The medical marijuana dispensaries are therefore at risk, fearing thefts as their returns are mostly saved in cash. Meanwhile, the cannabis industry is expected to rise by 2-3% annually, therefore putting more pressure on small businesses to keep their returns safe. Bitcoin comes as a natural option, as it doesn’t require users to be dependable on centralized authorities when it comes to conducting transactions.

There will however be concerns even with Bitcoin thanks to its extreme volatile nature which makes it a risky asset to hold. A renowned payment processing company like BitPay has earlier rejected to be associated with medical marijuana business as well.

Ruling on marijuana classification disappoints advocates

SACRAMENTO, Calif. (AP) — A federal judge in California declined Wednesday to remove marijuana from the list of most dangerous drugs, disappointing activists who saw the case as a chance to get closer to their goal of nationwide legalization.

U.S. District Judge Kimberly Mueller said during a brief court hearing that she was initially prepared to rule that marijuana should not be a Schedule 1 drug but then decided it was up to Congress to change the law if it wishes.

“It has been 45 years since Congress passed the Controlled Substances Act,” Mueller said, noting “the landscape has changed” since then.

However, the judge pointed out that courts are not designed to act as a maker of public policy and explained that she had made her decision based on the facts of the marijuana growing case that sparked the legal challenge.

“This is not the court and this is not the time” to overturn federal law, she said.

The ruling came after more than 20 states legalized medical marijuana use, and voters in four — Colorado, Washington, Oregon and Alaska — allowed recreational pot use. An effort is underway to legalize recreational marijuana in California as well.

A decision by Mueller to reject marijuana’s classification would have applied narrowly to the case she is hearing and likely would have been appealed. Still, it would have set a precedent for other criminal prosecutions and added to the growing push to change federal drug law, experts and advocates said.

The classification of pot as one of the most dangerous drugs has pitted federal authorities against states that have legalized medical marijuana and prompted raids on growers and dispensaries that appear to be operating legally under state law.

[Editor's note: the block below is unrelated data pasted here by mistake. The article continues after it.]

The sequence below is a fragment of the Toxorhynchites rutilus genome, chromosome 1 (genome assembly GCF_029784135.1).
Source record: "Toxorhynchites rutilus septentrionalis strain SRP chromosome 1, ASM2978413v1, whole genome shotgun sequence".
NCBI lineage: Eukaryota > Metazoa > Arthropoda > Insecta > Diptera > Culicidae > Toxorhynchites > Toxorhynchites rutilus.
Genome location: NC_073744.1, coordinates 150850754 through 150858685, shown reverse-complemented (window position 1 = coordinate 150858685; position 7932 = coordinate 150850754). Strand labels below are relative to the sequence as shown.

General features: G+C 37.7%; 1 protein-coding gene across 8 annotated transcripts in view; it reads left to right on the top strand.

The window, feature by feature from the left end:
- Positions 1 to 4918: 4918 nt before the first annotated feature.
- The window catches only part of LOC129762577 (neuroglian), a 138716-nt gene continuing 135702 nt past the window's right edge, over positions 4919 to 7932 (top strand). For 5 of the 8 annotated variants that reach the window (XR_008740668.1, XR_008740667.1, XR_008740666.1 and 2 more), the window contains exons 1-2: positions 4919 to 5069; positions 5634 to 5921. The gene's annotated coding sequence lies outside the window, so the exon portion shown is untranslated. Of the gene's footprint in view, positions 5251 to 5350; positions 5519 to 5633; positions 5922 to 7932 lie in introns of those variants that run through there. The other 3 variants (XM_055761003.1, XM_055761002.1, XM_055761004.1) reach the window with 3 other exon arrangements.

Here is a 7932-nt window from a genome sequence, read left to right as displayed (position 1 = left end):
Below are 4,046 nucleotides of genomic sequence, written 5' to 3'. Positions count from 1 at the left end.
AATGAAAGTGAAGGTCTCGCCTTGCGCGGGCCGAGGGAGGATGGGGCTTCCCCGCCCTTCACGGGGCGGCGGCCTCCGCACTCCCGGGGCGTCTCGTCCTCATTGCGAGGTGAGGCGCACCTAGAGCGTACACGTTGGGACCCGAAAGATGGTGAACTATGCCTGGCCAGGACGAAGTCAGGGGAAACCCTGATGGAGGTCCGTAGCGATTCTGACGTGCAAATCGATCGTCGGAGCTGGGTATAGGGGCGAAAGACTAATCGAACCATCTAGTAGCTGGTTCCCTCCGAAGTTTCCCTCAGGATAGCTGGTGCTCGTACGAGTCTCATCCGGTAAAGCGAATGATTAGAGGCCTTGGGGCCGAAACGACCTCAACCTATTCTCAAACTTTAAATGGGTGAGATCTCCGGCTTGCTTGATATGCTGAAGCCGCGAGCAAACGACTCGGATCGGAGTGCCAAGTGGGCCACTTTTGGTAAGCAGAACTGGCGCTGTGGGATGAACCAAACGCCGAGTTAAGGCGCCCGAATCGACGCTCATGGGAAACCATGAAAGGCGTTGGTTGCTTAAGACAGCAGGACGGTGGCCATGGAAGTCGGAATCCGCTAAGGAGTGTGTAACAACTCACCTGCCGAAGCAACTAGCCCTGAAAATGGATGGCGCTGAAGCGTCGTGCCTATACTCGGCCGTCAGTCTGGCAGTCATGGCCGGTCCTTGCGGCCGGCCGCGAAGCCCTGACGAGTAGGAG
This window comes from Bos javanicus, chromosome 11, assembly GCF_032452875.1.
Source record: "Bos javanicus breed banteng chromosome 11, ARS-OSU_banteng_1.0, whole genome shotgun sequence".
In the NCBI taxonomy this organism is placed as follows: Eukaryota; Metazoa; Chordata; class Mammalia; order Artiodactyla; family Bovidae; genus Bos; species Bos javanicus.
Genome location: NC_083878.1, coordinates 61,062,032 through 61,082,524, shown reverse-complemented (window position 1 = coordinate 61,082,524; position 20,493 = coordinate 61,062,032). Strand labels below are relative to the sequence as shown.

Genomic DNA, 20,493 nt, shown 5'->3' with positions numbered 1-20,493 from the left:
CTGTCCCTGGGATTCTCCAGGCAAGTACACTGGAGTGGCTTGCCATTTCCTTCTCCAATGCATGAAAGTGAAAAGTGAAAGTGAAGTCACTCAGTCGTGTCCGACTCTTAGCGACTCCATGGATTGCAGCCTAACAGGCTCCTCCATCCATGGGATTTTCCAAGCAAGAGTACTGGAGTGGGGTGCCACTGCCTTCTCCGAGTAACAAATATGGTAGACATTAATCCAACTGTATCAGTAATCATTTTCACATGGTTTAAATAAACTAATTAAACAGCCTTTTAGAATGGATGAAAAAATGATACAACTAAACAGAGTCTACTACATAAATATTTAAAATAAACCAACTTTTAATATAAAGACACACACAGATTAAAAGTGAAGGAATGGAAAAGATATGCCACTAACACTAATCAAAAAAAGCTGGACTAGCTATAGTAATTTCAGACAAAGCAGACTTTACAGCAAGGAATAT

A ruling against marijuana’s classification “would have been significant because you would have had a federal judge acknowledging what a majority of the public has already concluded: That marijuana does not meet the three criteria of a Schedule 1 drug,” said Paul Armentano, deputy director of the National Organization for the Reform of Marijuana Laws.

Armentano, who helped the defense, said he has always believed the issue would have to be decided by a federal appellate court. He expects the case being heard by Mueller to be appealed.

Legal experts said Mueller’s decision to hold a fact-finding hearing last year that included expert testimony marked the first time in decades that a federal district court judge seriously considered marijuana’s classification on constitutional grounds. Judges have generally accepted the classification and the federal ban on its use, growth and distribution.

Alex Kreit, a drug law expert at Thomas Jefferson School of Law in San Diego, called the hearing a “sign that at least some judges are increasingly skeptical of marijuana’s status under federal law” and said it would influence marijuana policy despite the outcome.

The ruling came in a case alleging that marijuana was being grown in a remote area of Northern California. Attorneys for the defendants had sought to dismiss the charges on the grounds that pot should not be listed among Schedule 1 drugs, which include heroin and LSD and are defined as drugs with no accepted medical use and a high potential for abuse.

Defense attorneys argued that marijuana is far less harmful than some legal drugs, and its classification as a Schedule 1 drug was arbitrary in violation of the Constitution.

Defense attorney Bill Bonham, speaking for his fellow attorneys, said he was disappointed.

“I felt that the judge was leaning to grant the motion from our previous hearings,” he said.

Mueller plans to issue a written ruling and gave defense attorneys three weeks to regroup before a May 6 hearing to set a trial date.

In a statement after Mueller’s decision, prosecutors characterized the defense motion as an attack on the federal Controlled Substances Act, which created the five-tiered drug classification system.

Prosecutors had argued that marijuana met all the criteria for a Schedule 1 drug, saying it had no accepted medical use and a high potential for abuse. They also argued that Mueller did not have jurisdiction to consider how marijuana was classified.

The criminal complaint filed in 2011 accused 16 defendants of conspiring to grow at least 1,000 pot plants as part of an operation that included land in the Shasta-Trinity National Forest in California. Several defendants have settled their cases, leaving nine to face trial.